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Jean-Paul Gagnon and Mark Chou

This general issue of Democratic Theory begins with an important contribution by George Vasilev (La Trobe University) that reflects on Chantal Mouffe’s notion of democratic agonism. Mouffe has, primarily as part of her critique of deliberative democracy, asserted that consensus necessarily creates exclusion. What is important is that democratic dialogue remains open-ended. For her this means that democrats should view themselves as adversaries rather than antagonists who bring discussions to a close. Vasilev critiques Mouffe’s assertion by arguing that she holds a one-sided understanding of consensus that creates a less credible form of adversarial politics. By crafting a “norm of consensus”, Vasilev thus demonstrates that consensus formation can ensure the very condition of democratic freedom itself. In doing this, Vasilev’s argument brings a fresh perspective to ongoing debates in deliberative and agonistic democracy.

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Rethinking Modes of Political Participation

The Conventional, Unconventional, and Alternative

Marcin Kaim

positioned as an alternative to conventional politics. The authors of this research state that such activity is genuine political participation because it tends to question existing social norms. Therefore, the political action done as a leisure activity is

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Democratic Procedures Are Not Inherently Democratic

A Critical Analysis of John Keane's The New Despotism (Harvard University Press, 2020)

Gergana Dimova

versions of authoritarianism that it justifies the coining of this separate term. Each model of hybrid regimes has a different answer to the question of how to navigate the boundary between implementing democratic norms and transgressing democratic norms

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Realizing Interspecies Democracy

The Preconditions for an Egalitarian, Multispecies, World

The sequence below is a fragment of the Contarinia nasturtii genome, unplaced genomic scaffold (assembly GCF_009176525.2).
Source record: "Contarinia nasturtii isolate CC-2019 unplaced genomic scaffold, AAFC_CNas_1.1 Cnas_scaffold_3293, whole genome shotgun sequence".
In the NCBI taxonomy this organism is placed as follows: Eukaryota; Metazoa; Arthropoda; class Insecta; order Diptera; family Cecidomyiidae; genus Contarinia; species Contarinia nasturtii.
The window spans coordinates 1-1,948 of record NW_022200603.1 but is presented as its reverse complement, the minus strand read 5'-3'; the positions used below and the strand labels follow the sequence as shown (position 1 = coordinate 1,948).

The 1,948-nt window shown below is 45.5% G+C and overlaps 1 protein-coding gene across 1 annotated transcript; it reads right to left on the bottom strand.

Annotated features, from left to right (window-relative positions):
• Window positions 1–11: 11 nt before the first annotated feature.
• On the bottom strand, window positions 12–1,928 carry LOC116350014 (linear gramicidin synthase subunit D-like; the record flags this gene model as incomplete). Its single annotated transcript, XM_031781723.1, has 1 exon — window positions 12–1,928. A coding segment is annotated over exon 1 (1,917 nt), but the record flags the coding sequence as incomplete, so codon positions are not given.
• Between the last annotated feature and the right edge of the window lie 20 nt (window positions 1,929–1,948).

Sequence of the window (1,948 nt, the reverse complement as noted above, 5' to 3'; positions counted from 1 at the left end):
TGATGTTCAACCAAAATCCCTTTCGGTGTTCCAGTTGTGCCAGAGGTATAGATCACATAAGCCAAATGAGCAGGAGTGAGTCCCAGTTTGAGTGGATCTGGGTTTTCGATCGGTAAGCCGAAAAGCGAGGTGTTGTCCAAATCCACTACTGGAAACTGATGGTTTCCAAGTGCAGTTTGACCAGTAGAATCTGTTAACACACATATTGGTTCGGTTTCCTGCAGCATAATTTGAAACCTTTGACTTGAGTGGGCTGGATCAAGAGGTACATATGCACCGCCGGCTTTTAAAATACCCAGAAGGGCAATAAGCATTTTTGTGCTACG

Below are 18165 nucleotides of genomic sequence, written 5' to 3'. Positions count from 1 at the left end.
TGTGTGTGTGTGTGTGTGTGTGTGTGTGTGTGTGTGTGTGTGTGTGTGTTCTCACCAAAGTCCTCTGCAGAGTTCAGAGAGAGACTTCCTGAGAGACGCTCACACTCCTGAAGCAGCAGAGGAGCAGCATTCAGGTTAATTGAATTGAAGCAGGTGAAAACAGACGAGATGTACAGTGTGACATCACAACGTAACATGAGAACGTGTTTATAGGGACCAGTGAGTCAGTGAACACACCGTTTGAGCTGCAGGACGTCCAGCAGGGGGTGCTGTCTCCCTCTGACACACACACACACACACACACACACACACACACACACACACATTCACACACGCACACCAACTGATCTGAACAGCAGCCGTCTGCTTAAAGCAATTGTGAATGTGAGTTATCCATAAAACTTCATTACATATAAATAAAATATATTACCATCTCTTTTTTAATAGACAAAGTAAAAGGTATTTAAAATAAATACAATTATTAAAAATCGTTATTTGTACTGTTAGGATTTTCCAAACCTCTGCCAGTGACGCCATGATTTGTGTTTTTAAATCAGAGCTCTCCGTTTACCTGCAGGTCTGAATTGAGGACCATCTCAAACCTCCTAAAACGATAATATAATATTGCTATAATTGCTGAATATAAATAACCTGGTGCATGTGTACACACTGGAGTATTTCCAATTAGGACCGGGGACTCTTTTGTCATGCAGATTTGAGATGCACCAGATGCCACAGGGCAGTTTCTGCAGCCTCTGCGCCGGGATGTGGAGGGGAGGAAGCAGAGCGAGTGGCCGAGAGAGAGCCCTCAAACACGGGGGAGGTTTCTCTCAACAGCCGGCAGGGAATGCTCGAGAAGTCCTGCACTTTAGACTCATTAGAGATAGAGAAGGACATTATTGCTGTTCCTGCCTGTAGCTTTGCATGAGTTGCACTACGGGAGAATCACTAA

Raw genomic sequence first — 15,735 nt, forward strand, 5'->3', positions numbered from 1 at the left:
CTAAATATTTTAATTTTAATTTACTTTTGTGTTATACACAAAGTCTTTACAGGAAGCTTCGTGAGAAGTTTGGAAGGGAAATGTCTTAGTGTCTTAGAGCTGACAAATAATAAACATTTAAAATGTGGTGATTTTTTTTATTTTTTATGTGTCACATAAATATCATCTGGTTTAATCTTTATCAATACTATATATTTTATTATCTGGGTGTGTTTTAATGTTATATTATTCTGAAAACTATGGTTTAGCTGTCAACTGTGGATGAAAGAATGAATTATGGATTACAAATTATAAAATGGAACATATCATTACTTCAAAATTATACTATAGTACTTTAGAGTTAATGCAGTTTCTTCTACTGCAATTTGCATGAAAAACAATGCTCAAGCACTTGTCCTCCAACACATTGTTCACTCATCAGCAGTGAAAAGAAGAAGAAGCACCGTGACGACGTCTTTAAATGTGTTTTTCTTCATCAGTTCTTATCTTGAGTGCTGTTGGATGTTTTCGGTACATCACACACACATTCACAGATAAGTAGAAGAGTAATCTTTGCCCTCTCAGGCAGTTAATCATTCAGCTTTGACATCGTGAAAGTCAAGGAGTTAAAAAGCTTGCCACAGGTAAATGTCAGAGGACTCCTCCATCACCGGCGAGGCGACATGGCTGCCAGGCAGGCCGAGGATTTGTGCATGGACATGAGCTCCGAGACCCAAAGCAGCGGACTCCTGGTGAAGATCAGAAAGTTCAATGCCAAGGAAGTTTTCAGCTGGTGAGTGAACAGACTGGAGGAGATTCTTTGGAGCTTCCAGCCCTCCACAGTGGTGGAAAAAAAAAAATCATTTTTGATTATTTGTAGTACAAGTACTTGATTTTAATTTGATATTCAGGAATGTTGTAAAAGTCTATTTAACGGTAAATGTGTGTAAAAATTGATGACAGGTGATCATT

Sue Donaldson, Janneke Vink, and Jean-Paul Gagnon

experience pure equality from the outset. We are, rather, born into a field defined by already-existing inequalities and equalities, into a patchwork of norms for and against the status quo. Over the course of our lives, we may experience, therefore, the

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Romanticizing Difference

Identities in Transformation after World War I

Nadia Malinovich

, native colonial populations are represented primarily as exploitable labor forces and assessed in terms of their degree of “civilization,” that is, conformity to French social and cultural norms. Moise then compares those interwar representations of the

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Pluralist Democracy and Non-Ideal Democratic Legitimacy

Against Functional and Global Solutions to the Boundary Problem in Democratic Theory

Tom Theuns

of a global demos formally equal and adequate accountability mechanisms can meet the democratic norm that a polity treats each person as an equal source of authoritative value (the “equal value demand” that I develop in the following section). Some

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Struggles over Expertise

Practices of Politicization and Depoliticization in Participatory Democracy

Taina Meriluoto

the largely government-initiated demands for “more participatory approaches” within social policy and public governance. They reflect a broader paradigm shift in Finnish governance norms that were launched in the beginning of the 2000s as the

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Barbara Prainsack

and norms. When solidarity is enacted at the individual level, from person-to-person, we can speak of “tier 1 solidarity.” When actions of mutual support become so common that they turn into “normal,” expected behavior in some groups, we see an

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Babies and Boomers

Intergenerational Democracy and the Political Epidemiology of COVID-19

Toby Rollo

coercion and violence to govern citizens. Liberal justifications for the exclusion of the child center on the child's lack of sophisticated reasoning and communication on norms and collective decision-making. Children, especially very young children, simply

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COVID and the Era of Emergencies

What Type of Freedom is at Stake?

Danielle Celermajer and Dalia Nassar

). This means that the conditions most likely to trigger the introduction of emergency measures will become more common. Second, it is well-documented that 40 years of neo-liberalism, as a form of politics, economics, and a cultural norm, have eroded